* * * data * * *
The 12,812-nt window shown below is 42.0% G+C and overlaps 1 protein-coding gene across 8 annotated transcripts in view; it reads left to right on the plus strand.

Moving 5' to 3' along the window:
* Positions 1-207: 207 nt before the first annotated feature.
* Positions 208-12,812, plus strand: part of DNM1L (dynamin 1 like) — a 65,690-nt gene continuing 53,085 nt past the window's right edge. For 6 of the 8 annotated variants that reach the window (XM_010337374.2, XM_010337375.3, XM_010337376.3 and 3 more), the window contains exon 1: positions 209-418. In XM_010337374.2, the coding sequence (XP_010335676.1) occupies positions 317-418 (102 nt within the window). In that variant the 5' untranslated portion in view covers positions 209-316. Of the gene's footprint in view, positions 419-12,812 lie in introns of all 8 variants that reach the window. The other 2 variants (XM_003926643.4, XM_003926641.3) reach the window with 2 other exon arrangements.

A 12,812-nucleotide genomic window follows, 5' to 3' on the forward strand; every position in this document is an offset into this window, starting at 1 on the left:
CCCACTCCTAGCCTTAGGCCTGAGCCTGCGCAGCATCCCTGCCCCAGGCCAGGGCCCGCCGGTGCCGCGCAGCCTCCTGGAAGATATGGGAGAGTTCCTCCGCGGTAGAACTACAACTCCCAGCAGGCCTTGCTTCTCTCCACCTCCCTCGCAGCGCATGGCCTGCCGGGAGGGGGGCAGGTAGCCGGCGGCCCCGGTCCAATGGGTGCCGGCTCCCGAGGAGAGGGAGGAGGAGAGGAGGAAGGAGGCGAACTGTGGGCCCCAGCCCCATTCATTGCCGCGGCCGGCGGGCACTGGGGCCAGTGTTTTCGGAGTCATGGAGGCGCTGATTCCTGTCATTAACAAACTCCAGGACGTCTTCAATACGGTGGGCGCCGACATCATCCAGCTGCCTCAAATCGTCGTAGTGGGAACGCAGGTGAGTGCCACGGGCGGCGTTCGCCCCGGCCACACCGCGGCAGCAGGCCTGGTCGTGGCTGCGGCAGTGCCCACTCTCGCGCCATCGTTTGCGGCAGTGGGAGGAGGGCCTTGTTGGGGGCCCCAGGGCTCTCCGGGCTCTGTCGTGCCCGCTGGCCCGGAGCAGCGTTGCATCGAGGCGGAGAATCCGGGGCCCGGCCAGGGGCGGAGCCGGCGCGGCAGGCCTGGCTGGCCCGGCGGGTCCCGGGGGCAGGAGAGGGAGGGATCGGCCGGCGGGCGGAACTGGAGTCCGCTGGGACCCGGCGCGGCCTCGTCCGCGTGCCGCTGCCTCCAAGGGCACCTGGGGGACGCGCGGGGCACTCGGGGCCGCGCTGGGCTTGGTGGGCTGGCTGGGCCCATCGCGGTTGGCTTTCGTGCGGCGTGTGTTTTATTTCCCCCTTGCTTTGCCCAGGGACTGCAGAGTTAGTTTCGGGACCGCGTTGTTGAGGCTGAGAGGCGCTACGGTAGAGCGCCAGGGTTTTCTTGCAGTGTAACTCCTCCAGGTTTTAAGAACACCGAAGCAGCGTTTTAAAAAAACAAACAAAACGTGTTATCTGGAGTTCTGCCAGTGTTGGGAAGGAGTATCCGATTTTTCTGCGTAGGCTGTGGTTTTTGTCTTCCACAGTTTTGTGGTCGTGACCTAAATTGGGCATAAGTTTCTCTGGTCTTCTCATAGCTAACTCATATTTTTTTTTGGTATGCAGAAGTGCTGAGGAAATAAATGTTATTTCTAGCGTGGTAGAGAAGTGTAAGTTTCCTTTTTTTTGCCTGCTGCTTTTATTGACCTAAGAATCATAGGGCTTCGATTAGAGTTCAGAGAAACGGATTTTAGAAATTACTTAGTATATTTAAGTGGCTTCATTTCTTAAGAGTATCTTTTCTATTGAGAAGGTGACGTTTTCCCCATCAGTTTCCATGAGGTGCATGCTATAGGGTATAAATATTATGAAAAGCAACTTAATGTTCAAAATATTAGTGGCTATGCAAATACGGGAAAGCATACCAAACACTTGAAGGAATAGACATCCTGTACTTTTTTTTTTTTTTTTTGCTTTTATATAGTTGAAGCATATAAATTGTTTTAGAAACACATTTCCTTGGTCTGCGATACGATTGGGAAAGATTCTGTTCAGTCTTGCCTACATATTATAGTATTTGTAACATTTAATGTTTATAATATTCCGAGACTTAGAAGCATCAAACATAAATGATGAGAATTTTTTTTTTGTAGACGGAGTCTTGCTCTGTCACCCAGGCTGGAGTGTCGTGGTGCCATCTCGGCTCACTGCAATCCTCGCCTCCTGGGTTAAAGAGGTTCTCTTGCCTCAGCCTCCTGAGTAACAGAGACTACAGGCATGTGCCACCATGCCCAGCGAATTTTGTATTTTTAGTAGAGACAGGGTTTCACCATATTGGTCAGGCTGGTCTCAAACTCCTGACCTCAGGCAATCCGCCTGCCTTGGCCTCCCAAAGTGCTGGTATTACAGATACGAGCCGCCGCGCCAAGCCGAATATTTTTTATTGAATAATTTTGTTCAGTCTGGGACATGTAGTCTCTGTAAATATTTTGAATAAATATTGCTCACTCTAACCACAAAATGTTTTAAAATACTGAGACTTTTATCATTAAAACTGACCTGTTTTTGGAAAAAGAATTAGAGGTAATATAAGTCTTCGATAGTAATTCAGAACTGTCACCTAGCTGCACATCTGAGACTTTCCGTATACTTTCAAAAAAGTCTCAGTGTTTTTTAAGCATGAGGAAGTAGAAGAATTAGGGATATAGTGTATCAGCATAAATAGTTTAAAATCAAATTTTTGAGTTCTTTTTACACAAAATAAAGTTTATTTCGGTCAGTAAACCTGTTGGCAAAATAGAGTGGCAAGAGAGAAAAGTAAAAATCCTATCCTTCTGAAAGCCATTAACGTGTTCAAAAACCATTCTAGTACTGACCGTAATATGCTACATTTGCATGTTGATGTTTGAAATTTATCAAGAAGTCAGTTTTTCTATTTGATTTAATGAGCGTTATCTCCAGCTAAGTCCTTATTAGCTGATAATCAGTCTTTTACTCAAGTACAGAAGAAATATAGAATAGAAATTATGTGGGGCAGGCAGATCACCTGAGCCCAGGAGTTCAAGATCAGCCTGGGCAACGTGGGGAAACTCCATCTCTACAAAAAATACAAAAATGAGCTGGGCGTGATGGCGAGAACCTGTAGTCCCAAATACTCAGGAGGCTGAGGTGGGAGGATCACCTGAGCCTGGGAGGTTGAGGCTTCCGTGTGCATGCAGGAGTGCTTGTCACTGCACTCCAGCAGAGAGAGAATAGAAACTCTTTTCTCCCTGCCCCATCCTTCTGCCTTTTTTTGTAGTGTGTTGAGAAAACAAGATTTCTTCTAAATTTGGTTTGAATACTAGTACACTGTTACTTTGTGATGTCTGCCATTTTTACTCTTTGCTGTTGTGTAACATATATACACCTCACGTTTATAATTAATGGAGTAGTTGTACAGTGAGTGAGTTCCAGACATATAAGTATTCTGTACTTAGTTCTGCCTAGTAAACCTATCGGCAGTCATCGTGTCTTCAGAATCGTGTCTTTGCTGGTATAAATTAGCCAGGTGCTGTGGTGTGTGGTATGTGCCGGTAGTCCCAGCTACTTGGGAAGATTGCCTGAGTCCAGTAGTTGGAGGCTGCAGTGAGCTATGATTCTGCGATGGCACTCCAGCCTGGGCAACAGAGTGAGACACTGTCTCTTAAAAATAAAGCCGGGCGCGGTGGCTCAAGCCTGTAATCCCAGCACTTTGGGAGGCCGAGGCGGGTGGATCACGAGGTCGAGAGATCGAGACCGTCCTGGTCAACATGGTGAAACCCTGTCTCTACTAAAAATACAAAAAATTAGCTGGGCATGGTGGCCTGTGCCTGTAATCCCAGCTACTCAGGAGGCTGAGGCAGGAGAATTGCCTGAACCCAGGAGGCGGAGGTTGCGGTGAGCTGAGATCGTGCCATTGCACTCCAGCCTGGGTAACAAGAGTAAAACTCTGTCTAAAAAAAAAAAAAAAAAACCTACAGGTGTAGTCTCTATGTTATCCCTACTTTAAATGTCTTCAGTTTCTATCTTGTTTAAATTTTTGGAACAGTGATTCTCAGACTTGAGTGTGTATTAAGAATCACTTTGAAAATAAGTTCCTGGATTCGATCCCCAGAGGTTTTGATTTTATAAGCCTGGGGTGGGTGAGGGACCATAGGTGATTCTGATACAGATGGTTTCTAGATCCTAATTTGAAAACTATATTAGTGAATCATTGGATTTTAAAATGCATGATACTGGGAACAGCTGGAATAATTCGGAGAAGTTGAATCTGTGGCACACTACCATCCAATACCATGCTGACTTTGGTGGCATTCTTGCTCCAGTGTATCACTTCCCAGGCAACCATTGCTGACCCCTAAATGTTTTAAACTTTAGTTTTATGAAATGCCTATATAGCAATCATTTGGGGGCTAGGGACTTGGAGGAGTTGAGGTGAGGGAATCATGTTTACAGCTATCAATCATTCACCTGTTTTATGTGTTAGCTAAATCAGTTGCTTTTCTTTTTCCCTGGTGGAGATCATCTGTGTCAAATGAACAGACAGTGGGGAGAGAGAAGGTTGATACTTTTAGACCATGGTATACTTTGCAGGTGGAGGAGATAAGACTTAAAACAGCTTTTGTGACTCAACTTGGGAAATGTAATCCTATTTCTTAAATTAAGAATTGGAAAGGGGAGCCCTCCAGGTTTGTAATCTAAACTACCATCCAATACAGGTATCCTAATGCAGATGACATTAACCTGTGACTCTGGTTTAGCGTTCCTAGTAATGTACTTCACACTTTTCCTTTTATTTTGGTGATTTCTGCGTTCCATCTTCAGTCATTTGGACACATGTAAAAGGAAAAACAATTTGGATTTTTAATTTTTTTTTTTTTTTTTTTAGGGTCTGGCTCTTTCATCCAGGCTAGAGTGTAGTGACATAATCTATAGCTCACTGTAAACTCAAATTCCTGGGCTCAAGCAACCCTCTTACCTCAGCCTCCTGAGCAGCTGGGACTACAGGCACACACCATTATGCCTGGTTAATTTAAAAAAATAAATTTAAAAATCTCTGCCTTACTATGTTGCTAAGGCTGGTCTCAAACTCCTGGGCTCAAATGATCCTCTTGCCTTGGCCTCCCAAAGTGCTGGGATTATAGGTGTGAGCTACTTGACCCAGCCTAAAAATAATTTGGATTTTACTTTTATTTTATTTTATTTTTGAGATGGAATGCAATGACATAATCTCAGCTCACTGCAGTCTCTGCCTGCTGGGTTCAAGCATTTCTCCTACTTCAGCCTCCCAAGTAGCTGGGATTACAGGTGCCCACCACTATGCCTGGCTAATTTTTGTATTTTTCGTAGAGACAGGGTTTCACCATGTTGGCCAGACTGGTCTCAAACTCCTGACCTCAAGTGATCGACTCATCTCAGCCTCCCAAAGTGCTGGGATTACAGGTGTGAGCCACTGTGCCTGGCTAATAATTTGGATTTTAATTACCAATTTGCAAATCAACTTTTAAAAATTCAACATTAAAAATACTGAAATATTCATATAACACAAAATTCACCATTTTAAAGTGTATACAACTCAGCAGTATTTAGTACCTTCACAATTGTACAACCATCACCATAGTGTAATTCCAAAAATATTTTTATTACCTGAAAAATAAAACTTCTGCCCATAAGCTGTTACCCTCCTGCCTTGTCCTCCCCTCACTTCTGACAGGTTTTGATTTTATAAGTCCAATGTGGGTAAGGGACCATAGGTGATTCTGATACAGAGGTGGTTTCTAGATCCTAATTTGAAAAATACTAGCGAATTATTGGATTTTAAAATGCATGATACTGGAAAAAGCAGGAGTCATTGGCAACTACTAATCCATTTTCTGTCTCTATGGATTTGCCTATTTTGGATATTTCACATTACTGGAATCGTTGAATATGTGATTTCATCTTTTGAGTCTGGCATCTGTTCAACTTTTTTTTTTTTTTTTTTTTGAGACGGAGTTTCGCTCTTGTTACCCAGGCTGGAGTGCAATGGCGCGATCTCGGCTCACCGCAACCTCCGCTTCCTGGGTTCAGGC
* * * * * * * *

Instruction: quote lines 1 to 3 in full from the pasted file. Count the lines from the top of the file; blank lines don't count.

The 12,812-nt window shown below is 42.0% G+C and overlaps 1 protein-coding gene across 8 annotated transcripts in view; it reads left to right on the plus strand.

Moving 5' to 3' along the window:
* Positions 1-207: 207 nt before the first annotated feature.